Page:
own your social media policy

monitor your brand’s social presence

determine who has publishing access

be a key player in the development of your social media marketing strategy

This person will likely be a senior player on your marketing team. But they should maintain a good relationship with your company’s IT department to ensure marketing and IT work together to mitigate risk.

This is the person team members should turn to if they ever make a mistake on social that might expose the company to risk of any kind. This way the company can initiate the appropriate response.

7. Set up an early warning system with social media security monitoring tools

Keep an eye on all of your social channels. That includes the ones you use every day as well as the ones you’ve registered but never used at all.

Assign someone to check that all the posts on your accounts are legitimate. Cross-referencing your posts against your content calendar is a great place to start.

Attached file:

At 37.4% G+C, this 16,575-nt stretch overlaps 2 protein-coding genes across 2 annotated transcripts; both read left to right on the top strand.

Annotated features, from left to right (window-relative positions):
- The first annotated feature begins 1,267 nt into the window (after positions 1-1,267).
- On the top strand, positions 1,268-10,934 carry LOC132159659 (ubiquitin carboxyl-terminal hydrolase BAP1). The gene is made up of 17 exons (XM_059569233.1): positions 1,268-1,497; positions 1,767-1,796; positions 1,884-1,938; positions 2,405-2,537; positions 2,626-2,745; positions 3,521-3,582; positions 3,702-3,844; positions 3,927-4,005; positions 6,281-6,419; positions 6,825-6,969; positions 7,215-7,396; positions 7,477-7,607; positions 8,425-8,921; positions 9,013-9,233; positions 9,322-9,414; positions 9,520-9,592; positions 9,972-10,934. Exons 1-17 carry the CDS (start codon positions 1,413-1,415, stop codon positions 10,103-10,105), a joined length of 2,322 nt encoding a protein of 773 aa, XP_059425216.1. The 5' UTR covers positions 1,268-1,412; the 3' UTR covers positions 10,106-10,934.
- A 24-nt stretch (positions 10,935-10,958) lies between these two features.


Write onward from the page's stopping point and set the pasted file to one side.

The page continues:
Follow up on anything unexpected. Even if a post seems legitimate, it’s worth digging into if it strays from your content plan. It may be simple human error. Or, it may be a sign that someone has gained access to your accounts and is testing the water before posting something more malicious.

Use your social media monitoring plan to watch for:

imposter accounts

inappropriate mentions of your brand by employees

inappropriate mentions of your brand by anyone else associated with the company

negative conversations about your brand

You can learn how to monitor all the conversations and accounts relevant to your brand in our complete guide to social media listening. And check out the Tools section below for information on resources that can help.

8. Regularly check for new social media security issues

Social media security threats are constantly changing. Hackers are always coming up with new strategies, and new scams and viruses can emerge at any time.

Regular audits of your social media security measures will help keep you ahead of the bad actors.

At least once a quarter, be sure to review: